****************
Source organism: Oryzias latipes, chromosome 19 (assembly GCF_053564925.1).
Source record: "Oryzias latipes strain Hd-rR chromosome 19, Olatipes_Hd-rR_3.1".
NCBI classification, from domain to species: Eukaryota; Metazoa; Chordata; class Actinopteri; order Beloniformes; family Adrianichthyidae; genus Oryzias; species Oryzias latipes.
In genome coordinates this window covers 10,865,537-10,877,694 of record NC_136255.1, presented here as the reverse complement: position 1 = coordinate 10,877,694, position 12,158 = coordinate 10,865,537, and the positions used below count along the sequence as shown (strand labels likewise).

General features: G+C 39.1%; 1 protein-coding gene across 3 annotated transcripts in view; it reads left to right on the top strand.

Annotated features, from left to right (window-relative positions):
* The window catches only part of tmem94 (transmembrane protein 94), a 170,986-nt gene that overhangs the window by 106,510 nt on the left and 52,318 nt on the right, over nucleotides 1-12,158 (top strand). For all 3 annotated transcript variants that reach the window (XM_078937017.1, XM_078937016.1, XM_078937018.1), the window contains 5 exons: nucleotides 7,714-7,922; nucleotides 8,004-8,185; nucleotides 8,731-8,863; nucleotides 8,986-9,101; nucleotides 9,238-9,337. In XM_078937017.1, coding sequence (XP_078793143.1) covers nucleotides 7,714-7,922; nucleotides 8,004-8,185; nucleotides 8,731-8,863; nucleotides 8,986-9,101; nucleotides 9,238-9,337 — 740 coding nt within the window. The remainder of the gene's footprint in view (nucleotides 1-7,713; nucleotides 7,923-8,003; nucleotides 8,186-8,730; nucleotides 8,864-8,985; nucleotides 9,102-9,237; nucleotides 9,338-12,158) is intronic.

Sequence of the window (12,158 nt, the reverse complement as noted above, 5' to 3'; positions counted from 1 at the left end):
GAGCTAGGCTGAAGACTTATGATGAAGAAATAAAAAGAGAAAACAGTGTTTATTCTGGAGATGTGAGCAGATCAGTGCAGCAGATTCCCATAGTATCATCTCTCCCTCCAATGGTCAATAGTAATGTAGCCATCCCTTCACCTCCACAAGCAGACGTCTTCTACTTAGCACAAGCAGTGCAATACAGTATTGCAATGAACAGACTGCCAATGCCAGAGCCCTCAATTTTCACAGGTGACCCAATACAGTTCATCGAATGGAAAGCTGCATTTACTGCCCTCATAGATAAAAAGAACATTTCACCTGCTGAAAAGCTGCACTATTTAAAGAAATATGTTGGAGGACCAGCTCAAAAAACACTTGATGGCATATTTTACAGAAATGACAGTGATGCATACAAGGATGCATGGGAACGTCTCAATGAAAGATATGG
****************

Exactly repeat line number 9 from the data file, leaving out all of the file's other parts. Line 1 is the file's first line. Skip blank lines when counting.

GAGCTAGGCTGAAGACTTATGATGAAGAAATAAAAAGAGAAAACAGTGTTTATTCTGGAGATGTGAGCAGATCAGTGCAGCAGATTCCCATAGTATCATCTCTCCCTCCAATGGTCAATAGTAATGTAGCCATCCCTTCACCTCCACAAGCAGACGTCTTCTACTTAGCACAAGCAGTGCAATACAGTATTGCAATGAACAGACTGCCAATGCCAGAGCCCTCAATTTTCACAGGTGACCCAATACAGTTCATCGAATGGAAAGCTGCATTTACTGCCCTCATAGATAAAAAGAACATTTCACCTGCTGAAAAGCTGCACTATTTAAAGAAATATGTTGGAGGACCAGCTCAAAAAACACTTGATGGCATATTTTACAGAAATGACAGTGATGCATACAAGGATGCATGGGAACGTCTCAATGAAAGATATGG